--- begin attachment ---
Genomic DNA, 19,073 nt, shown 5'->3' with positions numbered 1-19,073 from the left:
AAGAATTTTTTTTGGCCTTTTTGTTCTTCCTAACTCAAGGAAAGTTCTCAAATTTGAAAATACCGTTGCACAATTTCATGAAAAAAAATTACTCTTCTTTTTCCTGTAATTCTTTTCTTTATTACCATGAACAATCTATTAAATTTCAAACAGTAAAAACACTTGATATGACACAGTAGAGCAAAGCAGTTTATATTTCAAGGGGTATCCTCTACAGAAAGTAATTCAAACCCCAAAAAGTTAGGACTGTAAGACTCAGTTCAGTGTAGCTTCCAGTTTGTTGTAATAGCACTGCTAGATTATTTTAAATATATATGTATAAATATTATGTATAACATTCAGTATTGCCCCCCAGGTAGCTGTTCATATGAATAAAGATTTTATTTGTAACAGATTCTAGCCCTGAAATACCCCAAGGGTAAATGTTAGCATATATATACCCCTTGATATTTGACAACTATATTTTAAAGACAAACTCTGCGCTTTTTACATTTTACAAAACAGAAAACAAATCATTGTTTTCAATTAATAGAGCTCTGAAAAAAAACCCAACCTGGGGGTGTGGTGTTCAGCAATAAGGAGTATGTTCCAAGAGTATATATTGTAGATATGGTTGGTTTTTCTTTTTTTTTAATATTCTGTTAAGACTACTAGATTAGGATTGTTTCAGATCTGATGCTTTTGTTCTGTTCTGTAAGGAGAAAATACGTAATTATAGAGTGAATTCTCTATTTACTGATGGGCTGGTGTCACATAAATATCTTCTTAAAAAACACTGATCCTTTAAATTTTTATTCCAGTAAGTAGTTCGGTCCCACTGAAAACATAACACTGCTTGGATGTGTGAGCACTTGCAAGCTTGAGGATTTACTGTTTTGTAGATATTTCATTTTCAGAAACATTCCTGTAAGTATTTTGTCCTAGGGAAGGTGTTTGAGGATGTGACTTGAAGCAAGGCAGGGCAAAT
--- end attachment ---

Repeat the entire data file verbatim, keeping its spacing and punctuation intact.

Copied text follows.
Genomic DNA, 19,073 nt, shown 5'->3' with positions numbered 1-19,073 from the left:
AAGAATTTTTTTTGGCCTTTTTGTTCTTCCTAACTCAAGGAAAGTTCTCAAATTTGAAAATACCGTTGCACAATTTCATGAAAAAAAATTACTCTTCTTTTTCCTGTAATTCTTTTCTTTATTACCATGAACAATCTATTAAATTTCAAACAGTAAAAACACTTGATATGACACAGTAGAGCAAAGCAGTTTATATTTCAAGGGGTATCCTCTACAGAAAGTAATTCAAACCCCAAAAAGTTAGGACTGTAAGACTCAGTTCAGTGTAGCTTCCAGTTTGTTGTAATAGCACTGCTAGATTATTTTAAATATATATGTATAAATATTATGTATAACATTCAGTATTGCCCCCCAGGTAGCTGTTCATATGAATAAAGATTTTATTTGTAACAGATTCTAGCCCTGAAATACCCCAAGGGTAAATGTTAGCATATATATACCCCTTGATATTTGACAACTATATTTTAAAGACAAACTCTGCGCTTTTTACATTTTACAAAACAGAAAACAAATCATTGTTTTCAATTAATAGAGCTCTGAAAAAAAACCCAACCTGGGGGTGTGGTGTTCAGCAATAAGGAGTATGTTCCAAGAGTATATATTGTAGATATGGTTGGTTTTTCTTTTTTTTTAATATTCTGTTAAGACTACTAGATTAGGATTGTTTCAGATCTGATGCTTTTGTTCTGTTCTGTAAGGAGAAAATACGTAATTATAGAGTGAATTCTCTATTTACTGATGGGCTGGTGTCACATAAATATCTTCTTAAAAAACACTGATCCTTTAAATTTTTATTCCAGTAAGTAGTTCGGTCCCACTGAAAACATAACACTGCTTGGATGTGTGAGCACTTGCAAGCTTGAGGATTTACTGTTTTGTAGATATTTCATTTTCAGAAACATTCCTGTAAGTATTTTGTCCTAGGGAAGGTGTTTGAGGATGTGACTTGAAGCAAGGCAGGGCAAAT